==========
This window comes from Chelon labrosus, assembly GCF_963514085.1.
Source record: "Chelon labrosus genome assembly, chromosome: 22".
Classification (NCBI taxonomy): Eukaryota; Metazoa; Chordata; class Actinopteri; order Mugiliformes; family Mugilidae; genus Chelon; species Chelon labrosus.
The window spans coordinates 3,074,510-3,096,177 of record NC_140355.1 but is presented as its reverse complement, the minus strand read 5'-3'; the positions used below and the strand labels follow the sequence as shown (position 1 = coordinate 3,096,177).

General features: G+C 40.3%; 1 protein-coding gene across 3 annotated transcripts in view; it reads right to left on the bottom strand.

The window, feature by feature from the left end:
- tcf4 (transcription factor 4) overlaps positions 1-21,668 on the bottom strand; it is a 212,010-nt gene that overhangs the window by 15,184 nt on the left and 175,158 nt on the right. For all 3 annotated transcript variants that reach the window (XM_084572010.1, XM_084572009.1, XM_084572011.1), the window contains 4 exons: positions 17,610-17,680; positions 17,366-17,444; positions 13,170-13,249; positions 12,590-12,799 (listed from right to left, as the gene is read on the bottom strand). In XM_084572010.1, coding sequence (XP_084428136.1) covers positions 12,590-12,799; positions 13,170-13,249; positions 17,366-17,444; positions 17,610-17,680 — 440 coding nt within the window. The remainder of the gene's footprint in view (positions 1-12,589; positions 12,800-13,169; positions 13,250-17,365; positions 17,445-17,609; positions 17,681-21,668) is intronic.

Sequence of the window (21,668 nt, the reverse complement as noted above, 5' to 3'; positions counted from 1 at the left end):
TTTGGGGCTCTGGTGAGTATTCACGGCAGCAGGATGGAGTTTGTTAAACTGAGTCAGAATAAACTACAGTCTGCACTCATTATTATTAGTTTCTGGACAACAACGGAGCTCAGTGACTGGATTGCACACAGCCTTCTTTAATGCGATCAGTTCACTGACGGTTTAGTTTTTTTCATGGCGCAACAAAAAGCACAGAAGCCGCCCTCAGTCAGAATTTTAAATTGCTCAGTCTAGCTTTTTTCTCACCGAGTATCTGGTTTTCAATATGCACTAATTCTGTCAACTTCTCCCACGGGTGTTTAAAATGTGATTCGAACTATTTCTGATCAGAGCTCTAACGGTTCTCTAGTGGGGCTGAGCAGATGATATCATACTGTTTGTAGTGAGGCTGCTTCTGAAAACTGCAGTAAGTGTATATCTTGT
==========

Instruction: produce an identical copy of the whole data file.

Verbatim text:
This window comes from Chelon labrosus, assembly GCF_963514085.1.
Source record: "Chelon labrosus genome assembly, chromosome: 22".
Classification (NCBI taxonomy): Eukaryota; Metazoa; Chordata; class Actinopteri; order Mugiliformes; family Mugilidae; genus Chelon; species Chelon labrosus.
The window spans coordinates 3,074,510-3,096,177 of record NC_140355.1 but is presented as its reverse complement, the minus strand read 5'-3'; the positions used below and the strand labels follow the sequence as shown (position 1 = coordinate 3,096,177).

General features: G+C 40.3%; 1 protein-coding gene across 3 annotated transcripts in view; it reads right to left on the bottom strand.

The window, feature by feature from the left end:
- tcf4 (transcription factor 4) overlaps positions 1-21,668 on the bottom strand; it is a 212,010-nt gene that overhangs the window by 15,184 nt on the left and 175,158 nt on the right. For all 3 annotated transcript variants that reach the window (XM_084572010.1, XM_084572009.1, XM_084572011.1), the window contains 4 exons: positions 17,610-17,680; positions 17,366-17,444; positions 13,170-13,249; positions 12,590-12,799 (listed from right to left, as the gene is read on the bottom strand). In XM_084572010.1, coding sequence (XP_084428136.1) covers positions 12,590-12,799; positions 13,170-13,249; positions 17,366-17,444; positions 17,610-17,680 — 440 coding nt within the window. The remainder of the gene's footprint in view (positions 1-12,589; positions 12,800-13,169; positions 13,250-17,365; positions 17,445-17,609; positions 17,681-21,668) is intronic.

Sequence of the window (21,668 nt, the reverse complement as noted above, 5' to 3'; positions counted from 1 at the left end):
TTTGGGGCTCTGGTGAGTATTCACGGCAGCAGGATGGAGTTTGTTAAACTGAGTCAGAATAAACTACAGTCTGCACTCATTATTATTAGTTTCTGGACAACAACGGAGCTCAGTGACTGGATTGCACACAGCCTTCTTTAATGCGATCAGTTCACTGACGGTTTAGTTTTTTTCATGGCGCAACAAAAAGCACAGAAGCCGCCCTCAGTCAGAATTTTAAATTGCTCAGTCTAGCTTTTTTCTCACCGAGTATCTGGTTTTCAATATGCACTAATTCTGTCAACTTCTCCCACGGGTGTTTAAAATGTGATTCGAACTATTTCTGATCAGAGCTCTAACGGTTCTCTAGTGGGGCTGAGCAGATGATATCATACTGTTTGTAGTGAGGCTGCTTCTGAAAACTGCAGTAAGTGTATATCTTGT